Councillors Bemoan Political Interference

MUTARE- City fathers have bemoaned political interference in municipality projects saying it has rendered councillors mere passengers in procurement processes of the local authority.

Speaking at an all stakeholders interface organised by the Transparency International Zimbabwe (TIZ) to curb corruption and promote accountability in procurement processes of local authorities, councillors bemoaned that they are failing to execute their duties because of political interference.

TIZ is a non-profit, non-partisan, systems-oriented local chapter of the international movement against corruption, it is facilitating interface of local authority councillors and stakeholders to enhance transparency and accountability.

Currently, all Mutare’s nineteen wards are represented by Movement for Democratic Change councillors while the Minister of Local Authority, July Moyo is a ZANU PF politician, and wields veto powers over all local municipalities.

Deputy Mayor Councillor Kudakwashe Chisango said it was apparent that the executive management of the council does the bidding of a political entity as they do not recognise the authority of councillors.

Chisango said the council is faced with legacy problems emanating from unilateral decisions made by previous Ministers that are still affecting council operations now.

“City management does not recognise our authority in terms of programs that we place as a priority, for example, a road will only be prepared when an influential politician is coming into the city.

“As councillors, while we are answerable to residents but whatever we want to do we have to seek approval from the Minister or the same official has the power to veto such projects despite that residents and ratepayers will be demanding.

“There is a lot of challenges in terms of political interference in council business where there is a standing resolution from the council on how to proceed, sometimes these resolutions are struck off by the ministers.

He added, “We have legacy problems from directives from previous ministers who gave directives that have had far-reaching impacts, like the debt, write off, sometimes this even involves the transfer of ownership of council property without due procedure.”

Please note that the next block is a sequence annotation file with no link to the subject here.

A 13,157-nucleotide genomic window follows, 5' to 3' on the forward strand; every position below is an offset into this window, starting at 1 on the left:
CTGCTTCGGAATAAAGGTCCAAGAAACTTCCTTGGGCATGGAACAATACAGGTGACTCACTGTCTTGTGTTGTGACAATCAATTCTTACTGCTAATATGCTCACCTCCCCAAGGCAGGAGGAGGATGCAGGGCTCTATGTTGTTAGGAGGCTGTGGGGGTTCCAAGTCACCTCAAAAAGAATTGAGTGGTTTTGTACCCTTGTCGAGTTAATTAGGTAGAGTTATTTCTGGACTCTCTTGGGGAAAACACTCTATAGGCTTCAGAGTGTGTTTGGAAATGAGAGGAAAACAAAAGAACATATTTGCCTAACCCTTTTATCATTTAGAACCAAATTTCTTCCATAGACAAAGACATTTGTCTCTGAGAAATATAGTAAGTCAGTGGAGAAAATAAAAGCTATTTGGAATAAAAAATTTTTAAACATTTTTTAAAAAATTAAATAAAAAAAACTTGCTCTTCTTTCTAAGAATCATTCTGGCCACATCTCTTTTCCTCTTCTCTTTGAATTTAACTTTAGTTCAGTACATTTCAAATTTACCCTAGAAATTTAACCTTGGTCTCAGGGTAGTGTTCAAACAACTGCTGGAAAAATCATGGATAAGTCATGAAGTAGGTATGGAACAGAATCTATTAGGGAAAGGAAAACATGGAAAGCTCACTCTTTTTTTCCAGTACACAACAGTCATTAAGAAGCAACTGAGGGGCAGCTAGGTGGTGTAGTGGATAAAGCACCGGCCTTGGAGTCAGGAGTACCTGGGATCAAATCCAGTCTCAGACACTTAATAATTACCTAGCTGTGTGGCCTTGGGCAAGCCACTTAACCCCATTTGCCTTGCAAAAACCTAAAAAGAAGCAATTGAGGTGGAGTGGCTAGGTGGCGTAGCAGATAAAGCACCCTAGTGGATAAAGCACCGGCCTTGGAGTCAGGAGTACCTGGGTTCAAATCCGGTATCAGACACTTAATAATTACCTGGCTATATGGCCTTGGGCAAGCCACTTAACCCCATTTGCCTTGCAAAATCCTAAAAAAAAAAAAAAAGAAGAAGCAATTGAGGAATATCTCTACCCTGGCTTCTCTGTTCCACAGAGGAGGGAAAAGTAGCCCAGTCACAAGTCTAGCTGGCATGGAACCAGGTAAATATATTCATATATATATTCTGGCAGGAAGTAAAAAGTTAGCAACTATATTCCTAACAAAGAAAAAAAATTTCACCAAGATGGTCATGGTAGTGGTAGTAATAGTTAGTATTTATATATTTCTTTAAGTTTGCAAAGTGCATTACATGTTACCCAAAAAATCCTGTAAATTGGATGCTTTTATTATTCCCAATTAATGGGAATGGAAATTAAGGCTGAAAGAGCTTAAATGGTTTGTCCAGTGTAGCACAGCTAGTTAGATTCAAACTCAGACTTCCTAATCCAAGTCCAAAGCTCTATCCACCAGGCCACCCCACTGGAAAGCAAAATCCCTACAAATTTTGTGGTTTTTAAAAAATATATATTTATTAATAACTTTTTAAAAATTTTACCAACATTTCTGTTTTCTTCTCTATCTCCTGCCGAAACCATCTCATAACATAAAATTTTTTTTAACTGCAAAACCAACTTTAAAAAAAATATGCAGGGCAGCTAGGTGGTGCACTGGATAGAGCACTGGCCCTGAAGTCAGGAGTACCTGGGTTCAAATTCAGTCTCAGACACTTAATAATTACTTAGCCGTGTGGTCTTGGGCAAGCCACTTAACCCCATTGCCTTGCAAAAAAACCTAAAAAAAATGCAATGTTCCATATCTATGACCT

Mayor Blessing Tandi said legal statutes place powers in the central government rendering local authorities as mere rubber stampers of ministerial directives, which are usually politically motivated.

Tandi said the statutes like the Urban Councils Act are too bureaucratic and grant sweeping powers to the Minister of Local Government on most municipality projects.

He applauded TIZ for setting up a platform for councillors to interface with stakeholders and exchange notes on best practices in procurement to curb corruption in local authorities.

“We have legal statutes like the Urban Council Act, the JV Act and the PP Act, these statutes are too bureaucratic and give sweeping powers to the Minister, their implementation means that as councillors we are mere rubber stampers.

“They are not doing any service to the local authority, they are actually a disservice to us as local authorities, going against the spirit of good governance, sadly this has led to conflict between management and councillors,” said Tandi.

He added, “We are encouraged by the work being done by TIZ in setting up platforms that enhance good governance in terms of procurement so that we can fight corruption in our local authorities.”

TIZ official Tracy Mutowekuviza said as an organization they are promoting good governance at local municipalities to curb case of collusion and corruption.

She said local authorities must place engagements at the forefront of their programming as management of public funds requires the involvement of stakeholders.

“We are working with the local authority to provide a platform for interface with their stakeholders to build social accountability because local authorities are the first contact with the government.

“Discussing procurement best practices is one way to reduce corruption and building capacity of the elected representatives to improve service delivery,” said Mutowekuziva.

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